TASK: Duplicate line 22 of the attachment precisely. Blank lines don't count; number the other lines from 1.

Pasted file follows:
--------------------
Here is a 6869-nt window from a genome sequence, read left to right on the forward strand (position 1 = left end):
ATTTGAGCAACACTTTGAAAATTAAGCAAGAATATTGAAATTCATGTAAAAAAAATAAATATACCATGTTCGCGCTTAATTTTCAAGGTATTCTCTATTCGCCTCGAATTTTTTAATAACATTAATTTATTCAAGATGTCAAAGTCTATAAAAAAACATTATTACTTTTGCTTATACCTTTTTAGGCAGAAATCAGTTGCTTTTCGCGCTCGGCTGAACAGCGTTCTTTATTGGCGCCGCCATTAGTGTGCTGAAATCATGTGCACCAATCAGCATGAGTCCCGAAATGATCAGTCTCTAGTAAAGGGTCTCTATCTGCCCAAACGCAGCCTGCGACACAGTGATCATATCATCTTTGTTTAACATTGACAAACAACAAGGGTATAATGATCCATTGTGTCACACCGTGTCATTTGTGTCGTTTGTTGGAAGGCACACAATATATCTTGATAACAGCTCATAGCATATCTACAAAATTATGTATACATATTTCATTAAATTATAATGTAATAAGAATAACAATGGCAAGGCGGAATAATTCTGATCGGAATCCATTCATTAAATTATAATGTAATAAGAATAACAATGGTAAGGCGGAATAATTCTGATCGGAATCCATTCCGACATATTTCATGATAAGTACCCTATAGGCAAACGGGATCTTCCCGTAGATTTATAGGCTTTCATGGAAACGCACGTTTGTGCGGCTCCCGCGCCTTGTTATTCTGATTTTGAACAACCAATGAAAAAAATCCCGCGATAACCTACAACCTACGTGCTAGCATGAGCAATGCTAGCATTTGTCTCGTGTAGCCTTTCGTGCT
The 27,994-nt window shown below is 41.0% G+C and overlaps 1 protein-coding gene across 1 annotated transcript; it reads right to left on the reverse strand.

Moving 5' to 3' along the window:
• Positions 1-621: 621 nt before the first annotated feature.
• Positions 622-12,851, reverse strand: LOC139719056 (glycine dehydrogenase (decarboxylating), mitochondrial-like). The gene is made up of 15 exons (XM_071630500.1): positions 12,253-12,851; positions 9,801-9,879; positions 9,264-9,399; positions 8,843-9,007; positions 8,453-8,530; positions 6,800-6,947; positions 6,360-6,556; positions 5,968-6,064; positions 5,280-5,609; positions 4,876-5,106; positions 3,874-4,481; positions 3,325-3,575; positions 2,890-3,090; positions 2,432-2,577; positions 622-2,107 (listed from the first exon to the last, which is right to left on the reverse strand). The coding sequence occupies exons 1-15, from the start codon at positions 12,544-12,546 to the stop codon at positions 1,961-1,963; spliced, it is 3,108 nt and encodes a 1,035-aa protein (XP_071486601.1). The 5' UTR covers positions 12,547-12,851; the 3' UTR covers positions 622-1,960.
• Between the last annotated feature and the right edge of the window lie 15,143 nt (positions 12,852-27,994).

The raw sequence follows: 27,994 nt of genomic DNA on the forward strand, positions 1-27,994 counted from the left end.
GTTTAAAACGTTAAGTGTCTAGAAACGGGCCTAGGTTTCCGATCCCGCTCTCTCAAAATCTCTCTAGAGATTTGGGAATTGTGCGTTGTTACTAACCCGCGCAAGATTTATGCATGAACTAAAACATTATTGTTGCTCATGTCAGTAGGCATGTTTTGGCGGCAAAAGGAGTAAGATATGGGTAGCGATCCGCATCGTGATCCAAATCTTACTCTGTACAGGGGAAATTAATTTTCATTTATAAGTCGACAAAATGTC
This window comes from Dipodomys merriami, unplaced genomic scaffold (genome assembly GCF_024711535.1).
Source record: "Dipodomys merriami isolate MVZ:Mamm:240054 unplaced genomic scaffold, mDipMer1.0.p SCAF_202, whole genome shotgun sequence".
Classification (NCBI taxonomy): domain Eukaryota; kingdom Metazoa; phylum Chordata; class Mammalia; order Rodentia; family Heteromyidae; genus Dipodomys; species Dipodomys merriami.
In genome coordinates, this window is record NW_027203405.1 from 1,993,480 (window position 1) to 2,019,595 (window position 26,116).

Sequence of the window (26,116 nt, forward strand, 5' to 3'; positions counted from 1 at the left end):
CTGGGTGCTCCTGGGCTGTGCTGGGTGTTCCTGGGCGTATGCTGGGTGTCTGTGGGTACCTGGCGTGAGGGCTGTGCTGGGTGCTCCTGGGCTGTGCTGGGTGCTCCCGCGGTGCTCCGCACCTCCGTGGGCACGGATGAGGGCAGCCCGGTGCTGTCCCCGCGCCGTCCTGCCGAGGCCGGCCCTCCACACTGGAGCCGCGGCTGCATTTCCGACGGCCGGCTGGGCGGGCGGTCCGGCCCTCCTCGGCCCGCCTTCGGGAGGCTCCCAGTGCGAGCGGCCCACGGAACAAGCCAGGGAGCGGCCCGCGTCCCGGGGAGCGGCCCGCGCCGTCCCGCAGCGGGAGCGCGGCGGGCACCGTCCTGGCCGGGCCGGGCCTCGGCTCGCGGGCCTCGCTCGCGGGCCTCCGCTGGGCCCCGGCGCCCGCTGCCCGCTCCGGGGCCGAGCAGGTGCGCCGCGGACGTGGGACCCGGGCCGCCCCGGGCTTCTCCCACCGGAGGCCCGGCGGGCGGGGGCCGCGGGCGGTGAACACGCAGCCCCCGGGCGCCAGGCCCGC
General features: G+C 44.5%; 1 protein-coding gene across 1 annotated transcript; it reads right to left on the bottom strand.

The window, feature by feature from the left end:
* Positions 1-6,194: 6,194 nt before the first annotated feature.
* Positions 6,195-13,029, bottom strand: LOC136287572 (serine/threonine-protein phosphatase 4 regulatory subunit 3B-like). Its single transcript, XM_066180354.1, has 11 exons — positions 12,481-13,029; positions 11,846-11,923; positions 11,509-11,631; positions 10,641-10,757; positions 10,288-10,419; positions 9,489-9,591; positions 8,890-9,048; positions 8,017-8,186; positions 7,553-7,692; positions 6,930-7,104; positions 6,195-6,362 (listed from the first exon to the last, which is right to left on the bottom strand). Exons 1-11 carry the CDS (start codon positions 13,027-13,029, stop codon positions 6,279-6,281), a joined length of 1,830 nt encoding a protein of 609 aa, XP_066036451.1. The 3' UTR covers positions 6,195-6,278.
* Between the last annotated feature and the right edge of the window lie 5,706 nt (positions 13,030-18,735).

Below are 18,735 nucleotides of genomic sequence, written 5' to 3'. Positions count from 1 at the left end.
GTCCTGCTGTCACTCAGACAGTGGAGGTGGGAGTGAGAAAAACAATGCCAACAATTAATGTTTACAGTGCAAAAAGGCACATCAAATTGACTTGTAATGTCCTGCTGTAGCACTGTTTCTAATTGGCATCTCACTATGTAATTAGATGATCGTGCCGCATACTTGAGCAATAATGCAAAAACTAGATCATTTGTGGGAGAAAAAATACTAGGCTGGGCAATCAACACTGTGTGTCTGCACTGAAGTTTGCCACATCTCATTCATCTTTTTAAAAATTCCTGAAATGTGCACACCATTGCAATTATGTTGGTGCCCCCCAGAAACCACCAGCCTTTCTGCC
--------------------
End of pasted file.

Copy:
GTCCTGCTGTCACTCAGACAGTGGAGGTGGGAGTGAGAAAAACAATGCCAACAATTAATGTTTACAGTGCAAAAAGGCACATCAAATTGACTTGTAATGTCCTGCTGTAGCACTGTTTCTAATTGGCATCTCACTATGTAATTAGATGATCGTGCCGCATACTTGAGCAATAATGCAAAAACTAGATCATTTGTGGGAGAAAAAATACTAGGCTGGGCAATCAACACTGTGTGTCTGCACTGAAGTTTGCCACATCTCATTCATCTTTTTAAAAATTCCTGAAATGTGCACACCATTGCAATTATGTTGGTGCCCCCCAGAAACCACCAGCCTTTCTGCC